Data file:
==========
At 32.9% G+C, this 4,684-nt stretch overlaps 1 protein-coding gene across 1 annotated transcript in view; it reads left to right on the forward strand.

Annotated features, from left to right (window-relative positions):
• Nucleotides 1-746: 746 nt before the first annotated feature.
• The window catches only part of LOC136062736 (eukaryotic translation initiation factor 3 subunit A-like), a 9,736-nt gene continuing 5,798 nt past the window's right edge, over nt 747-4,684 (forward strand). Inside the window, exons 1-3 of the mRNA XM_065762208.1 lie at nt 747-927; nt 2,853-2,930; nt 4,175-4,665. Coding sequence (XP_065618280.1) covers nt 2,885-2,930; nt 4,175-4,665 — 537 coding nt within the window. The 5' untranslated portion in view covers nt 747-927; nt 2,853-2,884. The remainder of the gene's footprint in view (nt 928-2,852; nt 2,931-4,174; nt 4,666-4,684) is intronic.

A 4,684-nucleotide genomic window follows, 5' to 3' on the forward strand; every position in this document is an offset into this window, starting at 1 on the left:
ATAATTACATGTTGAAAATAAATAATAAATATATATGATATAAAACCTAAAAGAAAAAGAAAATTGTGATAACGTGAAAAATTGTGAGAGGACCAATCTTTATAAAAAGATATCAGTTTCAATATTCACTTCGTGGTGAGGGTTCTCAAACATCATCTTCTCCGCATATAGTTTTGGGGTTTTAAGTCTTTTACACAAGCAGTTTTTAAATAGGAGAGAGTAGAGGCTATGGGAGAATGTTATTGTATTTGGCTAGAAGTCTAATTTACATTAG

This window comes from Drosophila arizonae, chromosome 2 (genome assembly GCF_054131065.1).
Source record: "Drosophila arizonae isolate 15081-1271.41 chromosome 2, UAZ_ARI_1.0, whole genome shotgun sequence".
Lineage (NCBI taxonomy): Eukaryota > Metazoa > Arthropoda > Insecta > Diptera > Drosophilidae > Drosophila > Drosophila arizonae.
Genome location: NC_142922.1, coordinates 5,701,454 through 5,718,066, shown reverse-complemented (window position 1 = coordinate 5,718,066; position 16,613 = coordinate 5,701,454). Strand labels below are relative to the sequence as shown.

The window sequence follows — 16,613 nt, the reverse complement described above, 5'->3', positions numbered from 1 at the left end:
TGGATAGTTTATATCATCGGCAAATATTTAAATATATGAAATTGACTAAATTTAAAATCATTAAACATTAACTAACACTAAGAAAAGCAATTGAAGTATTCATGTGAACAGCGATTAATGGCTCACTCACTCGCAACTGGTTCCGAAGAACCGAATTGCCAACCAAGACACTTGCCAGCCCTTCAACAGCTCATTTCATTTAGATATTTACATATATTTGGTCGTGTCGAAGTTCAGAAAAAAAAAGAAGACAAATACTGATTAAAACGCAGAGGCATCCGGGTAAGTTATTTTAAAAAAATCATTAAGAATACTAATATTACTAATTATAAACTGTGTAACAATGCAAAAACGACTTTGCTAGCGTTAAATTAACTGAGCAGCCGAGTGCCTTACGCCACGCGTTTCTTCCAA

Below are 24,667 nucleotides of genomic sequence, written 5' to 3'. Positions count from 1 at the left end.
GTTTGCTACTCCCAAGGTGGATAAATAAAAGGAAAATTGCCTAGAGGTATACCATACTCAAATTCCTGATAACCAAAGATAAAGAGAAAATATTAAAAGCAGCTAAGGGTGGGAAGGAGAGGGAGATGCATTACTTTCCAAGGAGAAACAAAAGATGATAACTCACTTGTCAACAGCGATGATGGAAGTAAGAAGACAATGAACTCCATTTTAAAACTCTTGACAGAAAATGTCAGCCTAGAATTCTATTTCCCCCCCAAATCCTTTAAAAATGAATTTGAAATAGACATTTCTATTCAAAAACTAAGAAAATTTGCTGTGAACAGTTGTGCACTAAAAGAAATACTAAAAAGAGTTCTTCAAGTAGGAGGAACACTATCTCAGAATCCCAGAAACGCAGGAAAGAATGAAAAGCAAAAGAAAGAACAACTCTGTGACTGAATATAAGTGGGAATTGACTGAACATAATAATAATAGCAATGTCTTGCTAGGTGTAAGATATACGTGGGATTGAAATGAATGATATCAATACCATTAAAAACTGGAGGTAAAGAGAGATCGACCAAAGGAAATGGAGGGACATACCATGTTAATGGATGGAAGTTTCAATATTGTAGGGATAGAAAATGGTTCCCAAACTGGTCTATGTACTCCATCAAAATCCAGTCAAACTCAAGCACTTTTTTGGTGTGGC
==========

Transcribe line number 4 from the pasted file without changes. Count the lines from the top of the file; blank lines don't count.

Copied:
• The window catches only part of LOC136062736 (eukaryotic translation initiation factor 3 subunit A-like), a 9,736-nt gene continuing 5,798 nt past the window's right edge, over nt 747-4,684 (forward strand). Inside the window, exons 1-3 of the mRNA XM_065762208.1 lie at nt 747-927; nt 2,853-2,930; nt 4,175-4,665. Coding sequence (XP_065618280.1) covers nt 2,885-2,930; nt 4,175-4,665 — 537 coding nt within the window. The 5' untranslated portion in view covers nt 747-927; nt 2,853-2,884. The remainder of the gene's footprint in view (nt 928-2,852; nt 2,931-4,174; nt 4,666-4,684) is intronic.